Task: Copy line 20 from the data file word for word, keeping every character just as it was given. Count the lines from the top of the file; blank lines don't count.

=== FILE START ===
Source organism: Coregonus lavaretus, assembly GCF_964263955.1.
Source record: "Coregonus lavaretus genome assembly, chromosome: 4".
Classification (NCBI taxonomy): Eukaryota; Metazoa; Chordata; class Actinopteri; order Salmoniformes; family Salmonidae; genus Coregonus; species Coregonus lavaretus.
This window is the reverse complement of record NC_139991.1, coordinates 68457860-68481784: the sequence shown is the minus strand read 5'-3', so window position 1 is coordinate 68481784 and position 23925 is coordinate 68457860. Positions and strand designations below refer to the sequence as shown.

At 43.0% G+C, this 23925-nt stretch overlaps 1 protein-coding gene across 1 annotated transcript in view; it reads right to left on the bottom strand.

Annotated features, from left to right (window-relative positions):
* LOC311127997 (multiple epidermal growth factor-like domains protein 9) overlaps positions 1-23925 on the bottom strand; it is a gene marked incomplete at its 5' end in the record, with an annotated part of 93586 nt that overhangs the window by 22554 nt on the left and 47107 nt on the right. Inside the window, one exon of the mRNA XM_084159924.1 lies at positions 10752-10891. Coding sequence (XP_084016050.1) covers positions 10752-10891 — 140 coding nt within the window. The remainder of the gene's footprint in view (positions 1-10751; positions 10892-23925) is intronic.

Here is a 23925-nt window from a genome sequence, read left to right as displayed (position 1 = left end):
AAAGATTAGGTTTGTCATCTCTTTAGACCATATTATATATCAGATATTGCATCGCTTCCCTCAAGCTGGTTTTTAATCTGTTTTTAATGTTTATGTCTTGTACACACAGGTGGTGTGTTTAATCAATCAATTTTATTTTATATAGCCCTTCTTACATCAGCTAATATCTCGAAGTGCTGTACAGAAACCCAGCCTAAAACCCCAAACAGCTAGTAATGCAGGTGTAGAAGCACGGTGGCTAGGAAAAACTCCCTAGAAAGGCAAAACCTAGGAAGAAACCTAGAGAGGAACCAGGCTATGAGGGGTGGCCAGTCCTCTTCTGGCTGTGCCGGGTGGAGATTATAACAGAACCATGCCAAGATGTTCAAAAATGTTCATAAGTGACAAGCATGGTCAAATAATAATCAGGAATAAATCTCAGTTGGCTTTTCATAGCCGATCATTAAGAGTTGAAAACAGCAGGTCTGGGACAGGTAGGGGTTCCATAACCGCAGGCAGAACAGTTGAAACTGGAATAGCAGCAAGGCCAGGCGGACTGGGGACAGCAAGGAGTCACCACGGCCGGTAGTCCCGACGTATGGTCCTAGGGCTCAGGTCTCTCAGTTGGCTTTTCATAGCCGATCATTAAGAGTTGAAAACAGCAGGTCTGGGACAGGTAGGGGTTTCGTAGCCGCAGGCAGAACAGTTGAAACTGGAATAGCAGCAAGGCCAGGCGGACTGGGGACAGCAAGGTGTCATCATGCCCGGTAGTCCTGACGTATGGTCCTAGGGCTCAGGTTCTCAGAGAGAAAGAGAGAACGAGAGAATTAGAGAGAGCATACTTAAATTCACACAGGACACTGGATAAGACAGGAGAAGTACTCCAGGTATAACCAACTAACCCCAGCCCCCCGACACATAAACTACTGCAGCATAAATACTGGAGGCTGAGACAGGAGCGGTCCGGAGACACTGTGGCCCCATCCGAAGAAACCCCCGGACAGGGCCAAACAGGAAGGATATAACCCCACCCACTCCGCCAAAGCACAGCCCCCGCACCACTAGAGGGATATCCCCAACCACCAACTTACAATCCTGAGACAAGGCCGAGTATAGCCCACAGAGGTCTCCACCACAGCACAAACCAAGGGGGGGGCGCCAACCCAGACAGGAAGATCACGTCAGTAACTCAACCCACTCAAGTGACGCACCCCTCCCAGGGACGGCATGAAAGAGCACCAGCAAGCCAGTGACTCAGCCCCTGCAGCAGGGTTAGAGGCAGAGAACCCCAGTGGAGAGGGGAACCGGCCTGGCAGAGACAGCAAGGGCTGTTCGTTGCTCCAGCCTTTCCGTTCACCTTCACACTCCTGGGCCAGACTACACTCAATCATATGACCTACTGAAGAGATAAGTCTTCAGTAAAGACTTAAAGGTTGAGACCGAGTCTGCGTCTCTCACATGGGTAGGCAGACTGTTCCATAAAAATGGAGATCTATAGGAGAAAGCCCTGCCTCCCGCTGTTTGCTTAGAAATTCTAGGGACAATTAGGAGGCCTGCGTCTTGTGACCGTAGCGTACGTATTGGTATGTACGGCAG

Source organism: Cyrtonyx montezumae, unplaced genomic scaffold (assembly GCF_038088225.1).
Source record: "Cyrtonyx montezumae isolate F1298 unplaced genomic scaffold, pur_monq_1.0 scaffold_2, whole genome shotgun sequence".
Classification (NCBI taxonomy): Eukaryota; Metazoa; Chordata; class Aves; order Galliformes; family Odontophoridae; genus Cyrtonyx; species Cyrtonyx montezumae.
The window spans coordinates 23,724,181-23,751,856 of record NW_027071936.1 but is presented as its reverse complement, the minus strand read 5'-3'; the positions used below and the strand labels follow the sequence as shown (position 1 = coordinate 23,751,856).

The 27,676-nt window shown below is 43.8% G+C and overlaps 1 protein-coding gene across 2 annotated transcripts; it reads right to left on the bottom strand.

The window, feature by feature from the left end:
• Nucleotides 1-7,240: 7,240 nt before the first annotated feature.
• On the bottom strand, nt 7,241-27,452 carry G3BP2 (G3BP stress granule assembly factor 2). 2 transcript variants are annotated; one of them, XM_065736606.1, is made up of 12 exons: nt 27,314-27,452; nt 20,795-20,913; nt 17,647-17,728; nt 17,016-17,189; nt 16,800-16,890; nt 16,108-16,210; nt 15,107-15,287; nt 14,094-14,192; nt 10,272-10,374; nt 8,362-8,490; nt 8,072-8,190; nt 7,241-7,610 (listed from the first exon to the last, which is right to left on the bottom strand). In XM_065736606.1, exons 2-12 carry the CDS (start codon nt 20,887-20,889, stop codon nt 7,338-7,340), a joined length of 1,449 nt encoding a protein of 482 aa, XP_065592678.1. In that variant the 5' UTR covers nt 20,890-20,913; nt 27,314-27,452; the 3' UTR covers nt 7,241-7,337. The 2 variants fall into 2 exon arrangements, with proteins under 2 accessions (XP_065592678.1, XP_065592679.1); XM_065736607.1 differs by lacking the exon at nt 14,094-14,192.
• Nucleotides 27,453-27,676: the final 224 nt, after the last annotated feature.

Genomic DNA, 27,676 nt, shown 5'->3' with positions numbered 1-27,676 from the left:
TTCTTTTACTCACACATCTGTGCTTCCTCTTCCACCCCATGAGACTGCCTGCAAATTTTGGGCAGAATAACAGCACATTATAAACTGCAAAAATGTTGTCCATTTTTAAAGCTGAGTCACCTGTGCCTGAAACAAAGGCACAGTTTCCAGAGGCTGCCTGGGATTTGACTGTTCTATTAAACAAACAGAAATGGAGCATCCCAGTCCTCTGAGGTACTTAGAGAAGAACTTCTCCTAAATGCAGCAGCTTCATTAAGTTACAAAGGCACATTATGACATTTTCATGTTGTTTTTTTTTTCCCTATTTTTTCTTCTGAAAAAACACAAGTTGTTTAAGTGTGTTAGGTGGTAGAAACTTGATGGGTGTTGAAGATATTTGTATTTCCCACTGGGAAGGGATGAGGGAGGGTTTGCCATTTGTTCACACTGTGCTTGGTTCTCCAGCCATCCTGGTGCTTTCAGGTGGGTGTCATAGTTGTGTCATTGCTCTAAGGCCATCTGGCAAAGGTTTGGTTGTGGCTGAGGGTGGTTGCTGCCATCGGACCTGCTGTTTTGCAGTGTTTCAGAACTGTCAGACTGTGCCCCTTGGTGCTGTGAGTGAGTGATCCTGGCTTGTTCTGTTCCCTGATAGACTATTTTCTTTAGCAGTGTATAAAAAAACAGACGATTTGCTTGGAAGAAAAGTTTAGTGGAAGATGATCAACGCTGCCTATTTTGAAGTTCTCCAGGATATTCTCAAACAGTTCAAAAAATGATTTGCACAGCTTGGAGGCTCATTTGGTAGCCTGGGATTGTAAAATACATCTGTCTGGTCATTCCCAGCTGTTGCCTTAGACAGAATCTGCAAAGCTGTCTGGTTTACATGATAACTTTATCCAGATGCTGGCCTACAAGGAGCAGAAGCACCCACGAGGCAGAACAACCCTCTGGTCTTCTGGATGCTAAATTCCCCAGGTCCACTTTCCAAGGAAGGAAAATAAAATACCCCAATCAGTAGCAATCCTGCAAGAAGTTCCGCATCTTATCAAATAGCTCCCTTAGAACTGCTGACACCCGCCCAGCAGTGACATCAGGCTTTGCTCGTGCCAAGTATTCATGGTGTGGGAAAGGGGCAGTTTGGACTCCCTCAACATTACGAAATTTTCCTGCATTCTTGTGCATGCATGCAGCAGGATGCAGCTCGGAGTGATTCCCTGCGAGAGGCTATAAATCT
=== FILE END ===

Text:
TTCTTTTACTCACACATCTGTGCTTCCTCTTCCACCCCATGAGACTGCCTGCAAATTTTGGGCAGAATAACAGCACATTATAAACTGCAAAAATGTTGTCCATTTTTAAAGCTGAGTCACCTGTGCCTGAAACAAAGGCACAGTTTCCAGAGGCTGCCTGGGATTTGACTGTTCTATTAAACAAACAGAAATGGAGCATCCCAGTCCTCTGAGGTACTTAGAGAAGAACTTCTCCTAAATGCAGCAGCTTCATTAAGTTACAAAGGCACATTATGACATTTTCATGTTGTTTTTTTTTTCCCTATTTTTTCTTCTGAAAAAACACAAGTTGTTTAAGTGTGTTAGGTGGTAGAAACTTGATGGGTGTTGAAGATATTTGTATTTCCCACTGGGAAGGGATGAGGGAGGGTTTGCCATTTGTTCACACTGTGCTTGGTTCTCCAGCCATCCTGGTGCTTTCAGGTGGGTGTCATAGTTGTGTCATTGCTCTAAGGCCATCTGGCAAAGGTTTGGTTGTGGCTGAGGGTGGTTGCTGCCATCGGACCTGCTGTTTTGCAGTGTTTCAGAACTGTCAGACTGTGCCCCTTGGTGCTGTGAGTGAGTGATCCTGGCTTGTTCTGTTCCCTGATAGACTATTTTCTTTAGCAGTGTATAAAAAAACAGACGATTTGCTTGGAAGAAAAGTTTAGTGGAAGATGATCAACGCTGCCTATTTTGAAGTTCTCCAGGATATTCTCAAACAGTTCAAAAAATGATTTGCACAGCTTGGAGGCTCATTTGGTAGCCTGGGATTGTAAAATACATCTGTCTGGTCATTCCCAGCTGTTGCCTTAGACAGAATCTGCAAAGCTGTCTGGTTTACATGATAACTTTATCCAGATGCTGGCCTACAAGGAGCAGAAGCACCCACGAGGCAGAACAACCCTCTGGTCTTCTGGATGCTAAATTCCCCAGGTCCACTTTCCAAGGAAGGAAAATAAAATACCCCAATCAGTAGCAATCCTGCAAGAAGTTCCGCATCTTATCAAATAGCTCCCTTAGAACTGCTGACACCCGCCCAGCAGTGACATCAGGCTTTGCTCGTGCCAAGTATTCATGGTGTGGGAAAGGGGCAGTTTGGACTCCCTCAACATTACGAAATTTTCCTGCATTCTTGTGCATGCATGCAGCAGGATGCAGCTCGGAGTGATTCCCTGCGAGAGGCTATAAATCT